Wednesday, November 13, 2013

Ferrous Metal Food Fighting Guy!

(This is something I wrote up some years back. I'm putting it here so I can find it more easily when I want to. Though it's rather silly, it's also where I came up with the idea of high-quality materials which don't provide a bonus to the craftsman's skill, but do add to the margin of success, a mechanism which later appeared in the crafting rules in GURPS Low-Tech Companion 3.)

One of the things not to be found in GURPS 4e is extensive rules for competitive cooking. If two cooks of steely resolve rise up to face one another across a cooking coliseum, the GM can only fall back on hand-waving and contests of skill. This article fills that much-needed gap. GURPS chefs can now stage furious contests wherein they construct fanciful dishes, the more elaborate the better, and prove whose cooking rules the day. To the kitchen!


These rules provide guidance for attempting to cook complex dishes and comparing their quality when the cooking is done. A chef starts by making up a dish, what the important ingredients are, and how they are prepared (say, "drunken lobster stuffed with mango salsa" or "mesquite-smoked mackerel sorbet"). A dish with more complex ingredients and methods of preparation is harder to get right, but if done well will result in a more impressive dish. The chef must make a number of skill rolls to determine first how expertly the dish was cooked and second how attractively it is presented. Finally, someone with a discerning palate must taste the dishes to determine which one is better.


There are two important skills for competitive cooking: Cooking, of course, is the ability to cook dishes that taste good. Professional Skill (Food Styling) is the skill of making food look good. It defaults to Cooking-4, Painting-6, or Sculpting-5. Actually telling how good a dish is requires Connoisseur (Cooking), which defaults to Cooking at -3.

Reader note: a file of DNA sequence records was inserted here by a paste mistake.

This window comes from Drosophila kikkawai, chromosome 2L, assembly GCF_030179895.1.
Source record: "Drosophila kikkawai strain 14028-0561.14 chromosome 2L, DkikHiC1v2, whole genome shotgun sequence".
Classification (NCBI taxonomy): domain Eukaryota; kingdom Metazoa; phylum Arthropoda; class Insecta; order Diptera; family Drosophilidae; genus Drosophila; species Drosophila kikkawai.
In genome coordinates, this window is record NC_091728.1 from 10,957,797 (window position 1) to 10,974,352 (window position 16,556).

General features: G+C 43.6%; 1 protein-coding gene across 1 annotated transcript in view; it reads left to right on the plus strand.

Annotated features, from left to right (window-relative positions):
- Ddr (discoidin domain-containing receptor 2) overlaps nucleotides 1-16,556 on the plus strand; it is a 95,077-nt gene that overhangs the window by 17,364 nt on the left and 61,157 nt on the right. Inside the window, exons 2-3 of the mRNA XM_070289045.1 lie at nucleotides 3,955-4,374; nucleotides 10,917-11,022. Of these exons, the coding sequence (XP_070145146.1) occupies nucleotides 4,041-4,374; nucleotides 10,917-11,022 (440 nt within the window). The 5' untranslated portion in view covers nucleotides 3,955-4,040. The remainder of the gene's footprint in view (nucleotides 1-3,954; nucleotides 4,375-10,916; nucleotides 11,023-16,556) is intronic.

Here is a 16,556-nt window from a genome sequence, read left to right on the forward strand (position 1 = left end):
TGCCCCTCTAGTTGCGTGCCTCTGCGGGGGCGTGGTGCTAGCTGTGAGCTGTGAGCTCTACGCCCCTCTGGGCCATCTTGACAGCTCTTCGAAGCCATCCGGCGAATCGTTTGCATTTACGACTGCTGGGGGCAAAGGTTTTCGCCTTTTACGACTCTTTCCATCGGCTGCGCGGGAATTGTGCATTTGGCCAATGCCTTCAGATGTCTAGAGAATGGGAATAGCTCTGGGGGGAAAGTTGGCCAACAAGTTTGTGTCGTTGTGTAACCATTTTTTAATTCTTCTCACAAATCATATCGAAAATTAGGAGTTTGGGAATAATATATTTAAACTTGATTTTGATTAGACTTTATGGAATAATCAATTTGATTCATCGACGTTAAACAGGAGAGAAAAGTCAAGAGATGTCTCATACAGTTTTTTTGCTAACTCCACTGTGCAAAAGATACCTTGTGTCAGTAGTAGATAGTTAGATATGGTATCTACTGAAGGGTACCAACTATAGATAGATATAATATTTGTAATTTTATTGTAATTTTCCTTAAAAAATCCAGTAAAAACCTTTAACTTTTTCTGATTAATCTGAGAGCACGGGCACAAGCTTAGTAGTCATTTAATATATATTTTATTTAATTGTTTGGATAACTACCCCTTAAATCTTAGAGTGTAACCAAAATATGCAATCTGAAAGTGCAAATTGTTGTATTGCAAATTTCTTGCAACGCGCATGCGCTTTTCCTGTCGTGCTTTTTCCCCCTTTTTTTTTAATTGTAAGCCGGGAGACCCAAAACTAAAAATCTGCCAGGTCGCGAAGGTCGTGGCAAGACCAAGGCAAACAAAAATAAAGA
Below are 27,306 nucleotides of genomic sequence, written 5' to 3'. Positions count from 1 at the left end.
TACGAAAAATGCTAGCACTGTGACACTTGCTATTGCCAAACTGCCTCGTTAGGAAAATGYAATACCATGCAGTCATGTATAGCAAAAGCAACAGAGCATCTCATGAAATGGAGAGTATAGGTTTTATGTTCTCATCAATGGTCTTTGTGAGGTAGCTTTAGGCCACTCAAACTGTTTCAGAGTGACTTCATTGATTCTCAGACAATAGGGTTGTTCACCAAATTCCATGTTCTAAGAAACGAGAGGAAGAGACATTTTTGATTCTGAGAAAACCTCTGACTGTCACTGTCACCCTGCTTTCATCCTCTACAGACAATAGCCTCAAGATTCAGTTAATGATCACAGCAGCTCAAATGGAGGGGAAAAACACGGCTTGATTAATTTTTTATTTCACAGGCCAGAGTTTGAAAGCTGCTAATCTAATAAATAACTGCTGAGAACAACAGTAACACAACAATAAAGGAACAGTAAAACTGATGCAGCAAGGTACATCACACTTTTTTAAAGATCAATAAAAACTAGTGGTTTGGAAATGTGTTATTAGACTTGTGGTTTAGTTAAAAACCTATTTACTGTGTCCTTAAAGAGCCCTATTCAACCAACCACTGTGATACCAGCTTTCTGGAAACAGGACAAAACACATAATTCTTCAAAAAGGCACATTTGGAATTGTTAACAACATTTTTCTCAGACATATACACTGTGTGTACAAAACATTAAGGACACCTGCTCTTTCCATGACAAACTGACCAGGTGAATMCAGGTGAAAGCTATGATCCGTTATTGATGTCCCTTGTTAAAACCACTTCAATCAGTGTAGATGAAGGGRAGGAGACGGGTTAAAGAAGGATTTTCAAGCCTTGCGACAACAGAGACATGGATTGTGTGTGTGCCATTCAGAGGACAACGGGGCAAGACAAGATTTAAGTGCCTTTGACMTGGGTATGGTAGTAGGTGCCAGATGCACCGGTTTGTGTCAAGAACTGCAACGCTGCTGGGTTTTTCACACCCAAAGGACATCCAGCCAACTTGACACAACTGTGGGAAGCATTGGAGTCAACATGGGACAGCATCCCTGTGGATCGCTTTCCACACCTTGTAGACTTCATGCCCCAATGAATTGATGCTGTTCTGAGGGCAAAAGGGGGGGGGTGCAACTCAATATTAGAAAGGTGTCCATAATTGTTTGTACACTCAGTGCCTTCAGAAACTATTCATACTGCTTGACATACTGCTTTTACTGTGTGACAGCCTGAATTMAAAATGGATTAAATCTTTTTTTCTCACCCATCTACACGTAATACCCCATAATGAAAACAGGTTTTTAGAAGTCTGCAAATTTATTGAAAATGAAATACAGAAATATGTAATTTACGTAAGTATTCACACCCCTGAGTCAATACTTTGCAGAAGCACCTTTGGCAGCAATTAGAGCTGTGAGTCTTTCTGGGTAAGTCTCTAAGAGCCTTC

Flavors and Ingredients

The dish starts with the chef deciding which important ingredients to use and any other flavors he wants to impart to the dish: Mexican-spiced roast pork with smoked almond paste, pistachio butter and sweet adzuki jam sandwiches, savory cheesecake on a crisp chestnut crust, etc. There are a number of commercially available encyclopedias of ingredients providing extensive lists of ingredients and their uses which might be used as inspiration. However, for those looking for something a little more immediate, clicking on the button below will provide a list of four randomly selected ingredients, along with links searching a major recipe database for each one:

Here, likewise, is a list of flavor terms chefs might apply to their dishes:
  • Astringent
  • Bitter
  • Cool
  • Earthy
  • Floral
  • Fruity
  • Pungent
  • Salty
  • Savory (umami)
  • Smoky
  • Sour
  • Spicy
  • Sweet
  • Unctuous (fatty, rich)
A chef need only list those ingredients he wants to feature. For example, a dish of spaghetti may involve a tomato sauce including tomatoes, garlic, onion, olive oil, and small quantities of various spices as well as some sort of meat products, but in game terms, by declaring that he's simply making spaghetti, that's all that he'll be judged on. However, an ambitious chef may want to make spaghetti with rosemary-scented pork-veal meatballs in an oregano-flavored pomodoro sauce. In doing so, he's creating a dish which is attempting to simultaneously feature and balance a vast range of ingredients. This is riskier, but is likely to result in a much more impressive dish.


The chef must also harmoniously balance textures. The texture of various components of the dish is rated on a seven point scale. Textures are used

1. Crisp
2. Chewy
3. Firm
4. Tender
5. Soft
6. Pureed
7. Liquid


Finally, the chef must note which techniques he's using to cook the dish. Here is a list of some common cooking techniques, but any other the chef thinks of may be allowed if appropriate equipment is available.

  • Bake
  • Bake en papillote
  • Blanch
  • Boil
  • Braise
  • Broil
  • Caramelize
  • Coddle
  • Deep fry
  • Grill
  • Infuse
  • Poach
  • Roast
  • Sautee
  • Simmer
  • Smoke
  • Steam
  • Stew
  • Stir-fry
  • Torch

Equipment and Ingredient Quality

A standard home kitchen provides no bonus or penalty: lightweight aluminum pots and bakeware, a small set of inexpensive but full-sized knives, electric or poorly-calibrated gas stove, a few electric appliances (for example blender, hand mixer), refrigerator, and a large or double sink. A poorly equipped kitchen can provide penalties of up to -10.